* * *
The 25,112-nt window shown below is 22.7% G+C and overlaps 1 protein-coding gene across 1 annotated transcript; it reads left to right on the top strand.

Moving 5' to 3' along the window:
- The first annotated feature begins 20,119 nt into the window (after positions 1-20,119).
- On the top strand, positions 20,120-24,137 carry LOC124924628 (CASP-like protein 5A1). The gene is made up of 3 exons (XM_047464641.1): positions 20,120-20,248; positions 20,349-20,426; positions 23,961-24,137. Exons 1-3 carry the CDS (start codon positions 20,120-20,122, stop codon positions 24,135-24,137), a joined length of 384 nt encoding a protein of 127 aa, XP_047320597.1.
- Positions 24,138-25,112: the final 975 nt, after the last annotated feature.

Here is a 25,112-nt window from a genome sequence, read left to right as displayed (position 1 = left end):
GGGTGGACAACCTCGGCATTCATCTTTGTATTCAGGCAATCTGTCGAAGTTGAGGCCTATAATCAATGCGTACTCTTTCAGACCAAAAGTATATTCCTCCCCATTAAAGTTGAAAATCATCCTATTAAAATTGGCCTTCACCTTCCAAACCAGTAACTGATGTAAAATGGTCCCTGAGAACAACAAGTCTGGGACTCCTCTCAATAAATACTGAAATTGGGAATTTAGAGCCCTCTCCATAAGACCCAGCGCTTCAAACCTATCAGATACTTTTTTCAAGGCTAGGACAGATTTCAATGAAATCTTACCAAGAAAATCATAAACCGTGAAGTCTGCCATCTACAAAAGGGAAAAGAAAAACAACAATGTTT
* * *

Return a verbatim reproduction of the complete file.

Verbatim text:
The 25,112-nt window shown below is 22.7% G+C and overlaps 1 protein-coding gene across 1 annotated transcript; it reads left to right on the top strand.

Moving 5' to 3' along the window:
- The first annotated feature begins 20,119 nt into the window (after positions 1-20,119).
- On the top strand, positions 20,120-24,137 carry LOC124924628 (CASP-like protein 5A1). The gene is made up of 3 exons (XM_047464641.1): positions 20,120-20,248; positions 20,349-20,426; positions 23,961-24,137. Exons 1-3 carry the CDS (start codon positions 20,120-20,122, stop codon positions 24,135-24,137), a joined length of 384 nt encoding a protein of 127 aa, XP_047320597.1.
- Positions 24,138-25,112: the final 975 nt, after the last annotated feature.

Here is a 25,112-nt window from a genome sequence, read left to right as displayed (position 1 = left end):
GGGTGGACAACCTCGGCATTCATCTTTGTATTCAGGCAATCTGTCGAAGTTGAGGCCTATAATCAATGCGTACTCTTTCAGACCAAAAGTATATTCCTCCCCATTAAAGTTGAAAATCATCCTATTAAAATTGGCCTTCACCTTCCAAACCAGTAACTGATGTAAAATGGTCCCTGAGAACAACAAGTCTGGGACTCCTCTCAATAAATACTGAAATTGGGAATTTAGAGCCCTCTCCATAAGACCCAGCGCTTCAAACCTATCAGATACTTTTTTCAAGGCTAGGACAGATTTCAATGAAATCTTACCAAGAAAATCATAAACCGTGAAGTCTGCCATCTACAAAAGGGAAAAGAAAAACAACAATGTTT